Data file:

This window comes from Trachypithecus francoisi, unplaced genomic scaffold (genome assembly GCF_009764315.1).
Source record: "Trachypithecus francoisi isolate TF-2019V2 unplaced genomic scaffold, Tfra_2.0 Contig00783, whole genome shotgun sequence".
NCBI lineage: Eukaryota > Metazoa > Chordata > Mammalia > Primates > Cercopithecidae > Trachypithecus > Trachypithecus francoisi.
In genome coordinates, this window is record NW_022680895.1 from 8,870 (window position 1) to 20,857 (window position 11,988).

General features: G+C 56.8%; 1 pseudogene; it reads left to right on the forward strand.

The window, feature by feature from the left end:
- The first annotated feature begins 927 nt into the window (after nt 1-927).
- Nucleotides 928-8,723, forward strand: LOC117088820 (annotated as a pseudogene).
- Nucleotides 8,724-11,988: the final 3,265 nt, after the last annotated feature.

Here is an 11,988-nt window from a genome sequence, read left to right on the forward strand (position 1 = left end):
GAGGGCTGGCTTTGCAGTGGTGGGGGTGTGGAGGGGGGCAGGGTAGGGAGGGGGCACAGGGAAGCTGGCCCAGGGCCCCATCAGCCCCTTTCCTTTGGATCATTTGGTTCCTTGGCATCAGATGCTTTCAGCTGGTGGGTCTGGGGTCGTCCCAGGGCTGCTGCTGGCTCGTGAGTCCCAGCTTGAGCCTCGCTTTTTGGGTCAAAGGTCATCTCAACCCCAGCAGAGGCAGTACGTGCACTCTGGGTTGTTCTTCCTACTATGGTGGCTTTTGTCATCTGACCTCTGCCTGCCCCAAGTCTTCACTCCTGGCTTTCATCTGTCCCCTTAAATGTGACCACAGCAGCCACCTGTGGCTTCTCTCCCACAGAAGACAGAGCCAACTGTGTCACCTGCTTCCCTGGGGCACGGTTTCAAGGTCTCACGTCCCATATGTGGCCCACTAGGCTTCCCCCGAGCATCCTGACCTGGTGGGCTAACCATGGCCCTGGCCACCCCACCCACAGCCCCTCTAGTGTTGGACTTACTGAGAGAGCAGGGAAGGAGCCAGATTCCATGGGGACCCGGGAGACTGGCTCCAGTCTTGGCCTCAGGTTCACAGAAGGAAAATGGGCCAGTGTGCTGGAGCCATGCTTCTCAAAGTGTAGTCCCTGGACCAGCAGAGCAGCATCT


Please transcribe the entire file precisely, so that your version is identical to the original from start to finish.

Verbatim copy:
This window comes from Trachypithecus francoisi, unplaced genomic scaffold (genome assembly GCF_009764315.1).
Source record: "Trachypithecus francoisi isolate TF-2019V2 unplaced genomic scaffold, Tfra_2.0 Contig00783, whole genome shotgun sequence".
NCBI lineage: Eukaryota > Metazoa > Chordata > Mammalia > Primates > Cercopithecidae > Trachypithecus > Trachypithecus francoisi.
In genome coordinates, this window is record NW_022680895.1 from 8,870 (window position 1) to 20,857 (window position 11,988).

General features: G+C 56.8%; 1 pseudogene; it reads left to right on the forward strand.

The window, feature by feature from the left end:
- The first annotated feature begins 927 nt into the window (after nt 1-927).
- Nucleotides 928-8,723, forward strand: LOC117088820 (annotated as a pseudogene).
- Nucleotides 8,724-11,988: the final 3,265 nt, after the last annotated feature.

Here is an 11,988-nt window from a genome sequence, read left to right on the forward strand (position 1 = left end):
GAGGGCTGGCTTTGCAGTGGTGGGGGTGTGGAGGGGGGCAGGGTAGGGAGGGGGCACAGGGAAGCTGGCCCAGGGCCCCATCAGCCCCTTTCCTTTGGATCATTTGGTTCCTTGGCATCAGATGCTTTCAGCTGGTGGGTCTGGGGTCGTCCCAGGGCTGCTGCTGGCTCGTGAGTCCCAGCTTGAGCCTCGCTTTTTGGGTCAAAGGTCATCTCAACCCCAGCAGAGGCAGTACGTGCACTCTGGGTTGTTCTTCCTACTATGGTGGCTTTTGTCATCTGACCTCTGCCTGCCCCAAGTCTTCACTCCTGGCTTTCATCTGTCCCCTTAAATGTGACCACAGCAGCCACCTGTGGCTTCTCTCCCACAGAAGACAGAGCCAACTGTGTCACCTGCTTCCCTGGGGCACGGTTTCAAGGTCTCACGTCCCATATGTGGCCCACTAGGCTTCCCCCGAGCATCCTGACCTGGTGGGCTAACCATGGCCCTGGCCACCCCACCCACAGCCCCTCTAGTGTTGGACTTACTGAGAGAGCAGGGAAGGAGCCAGATTCCATGGGGACCCGGGAGACTGGCTCCAGTCTTGGCCTCAGGTTCACAGAAGGAAAATGGGCCAGTGTGCTGGAGCCATGCTTCTCAAAGTGTAGTCCCTGGACCAGCAGAGCAGCATCT